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For the vast majority of human existence the key to success was to carefully copy what your parents did and pass that template onto your children.  For thousands of generations of pre-history, this strategy was immensely effective because it was the way of recording and preserving learning and wisdom.  And the reason this was so appropriate was that change was usually incremental (volcanoes and sabre-tooth tigers aside).

So most of us come hard-wired to cling to the proven and tested ways of the past.  The trouble is that we now live in a society which regularly breaks and redefines the old rules for success.  Everyone has read or heard much about the accelerating rate of change.  But that is not the issue!!  The real challenge is that change is changing, which is why it needs to be high on the list of organisational capabilities as we move further into this new century.

Much of the change of the early to mid Twentieth Century was of the better-faster-cheaper variety.  Existing industries and technologies basically found clever ways to be more efficient and convenient: valves became transistors, transistors became integrated circuits.  From the 1960ís onwards, however, change started to become discontinuous; that is, instead of better-faster-cheaper we started to experience new-and-different: fundamental changes in gender roles, massive changes in universal access to information.  What is needed in response is not change but transformation.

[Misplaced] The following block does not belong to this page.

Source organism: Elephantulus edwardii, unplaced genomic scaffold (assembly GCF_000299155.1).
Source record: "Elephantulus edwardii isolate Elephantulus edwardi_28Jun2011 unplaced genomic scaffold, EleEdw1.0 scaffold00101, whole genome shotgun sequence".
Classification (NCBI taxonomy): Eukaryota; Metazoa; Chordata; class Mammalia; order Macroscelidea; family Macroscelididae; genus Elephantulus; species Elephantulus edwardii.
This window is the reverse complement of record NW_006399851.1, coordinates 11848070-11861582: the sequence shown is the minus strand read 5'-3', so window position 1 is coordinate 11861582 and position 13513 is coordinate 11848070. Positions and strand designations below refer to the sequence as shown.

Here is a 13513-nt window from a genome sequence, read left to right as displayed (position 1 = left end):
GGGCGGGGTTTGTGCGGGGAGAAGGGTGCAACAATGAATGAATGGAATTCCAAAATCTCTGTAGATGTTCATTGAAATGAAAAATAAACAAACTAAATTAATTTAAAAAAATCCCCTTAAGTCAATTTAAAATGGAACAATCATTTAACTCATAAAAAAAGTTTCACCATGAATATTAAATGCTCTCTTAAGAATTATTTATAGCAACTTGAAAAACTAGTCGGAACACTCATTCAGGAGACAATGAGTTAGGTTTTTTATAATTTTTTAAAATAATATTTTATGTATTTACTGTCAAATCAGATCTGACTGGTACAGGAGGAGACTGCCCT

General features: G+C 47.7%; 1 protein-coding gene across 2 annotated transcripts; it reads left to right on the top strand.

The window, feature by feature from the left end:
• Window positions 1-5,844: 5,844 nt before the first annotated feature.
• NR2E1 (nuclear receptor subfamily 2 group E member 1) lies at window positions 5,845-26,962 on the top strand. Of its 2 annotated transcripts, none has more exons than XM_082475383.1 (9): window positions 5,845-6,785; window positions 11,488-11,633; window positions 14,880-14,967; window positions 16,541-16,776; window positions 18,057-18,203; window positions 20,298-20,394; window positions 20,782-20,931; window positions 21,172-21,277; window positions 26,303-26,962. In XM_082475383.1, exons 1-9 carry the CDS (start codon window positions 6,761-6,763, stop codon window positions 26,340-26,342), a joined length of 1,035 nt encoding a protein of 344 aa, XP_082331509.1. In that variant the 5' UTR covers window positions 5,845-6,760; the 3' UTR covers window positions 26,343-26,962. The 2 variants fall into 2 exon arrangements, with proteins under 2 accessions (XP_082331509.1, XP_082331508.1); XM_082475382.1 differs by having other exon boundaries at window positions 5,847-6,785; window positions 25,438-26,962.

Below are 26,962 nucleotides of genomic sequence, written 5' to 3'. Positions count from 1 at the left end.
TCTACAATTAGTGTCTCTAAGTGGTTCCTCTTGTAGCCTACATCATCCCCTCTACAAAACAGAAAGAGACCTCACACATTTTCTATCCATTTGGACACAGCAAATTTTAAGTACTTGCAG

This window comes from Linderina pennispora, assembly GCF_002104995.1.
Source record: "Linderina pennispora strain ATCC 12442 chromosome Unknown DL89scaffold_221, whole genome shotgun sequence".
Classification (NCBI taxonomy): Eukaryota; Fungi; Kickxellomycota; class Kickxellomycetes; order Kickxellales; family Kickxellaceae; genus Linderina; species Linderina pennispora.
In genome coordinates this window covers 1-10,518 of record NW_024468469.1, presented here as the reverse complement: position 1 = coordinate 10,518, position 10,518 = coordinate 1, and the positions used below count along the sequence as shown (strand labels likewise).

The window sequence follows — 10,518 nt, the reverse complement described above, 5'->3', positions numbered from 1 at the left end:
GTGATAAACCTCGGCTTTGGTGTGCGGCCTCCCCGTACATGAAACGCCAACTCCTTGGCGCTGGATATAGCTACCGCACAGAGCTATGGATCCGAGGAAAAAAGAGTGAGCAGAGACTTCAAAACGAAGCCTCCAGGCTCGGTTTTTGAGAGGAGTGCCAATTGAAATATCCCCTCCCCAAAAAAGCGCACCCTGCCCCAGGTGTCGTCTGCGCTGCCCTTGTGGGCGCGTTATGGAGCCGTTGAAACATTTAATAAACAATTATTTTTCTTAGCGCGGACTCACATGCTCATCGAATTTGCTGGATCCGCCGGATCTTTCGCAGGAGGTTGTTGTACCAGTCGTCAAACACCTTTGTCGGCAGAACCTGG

Many organisations miss the difference between change and transformation and often donít live to tell the tale.  Thatís because they burn time and resources in getting to be the best at something that no longer has a future.  The story is told that the last company to make buggy whips must have been higher quality and lower cost than all its previous competitors.  The problem was that Henry Ford made cars so cheaply that no-one wanted buggies any more.

Sometimes better-faster-cheaper is the way to go.  That kind of economic and competitive pressure, however, is often an early warning that your organisation may be better off if it recalibrates its instruments so that it can navigate a discontinuous future.

The truth is, ďChange ainít what it used to be!Ē  Discerning the difference between major change and complete transformation is a defining moment in an organisationís history.  At PS2 we work with our clients to do that analysis, develop a strategy and then plan for the right magnitude of change at the right time, with the right people.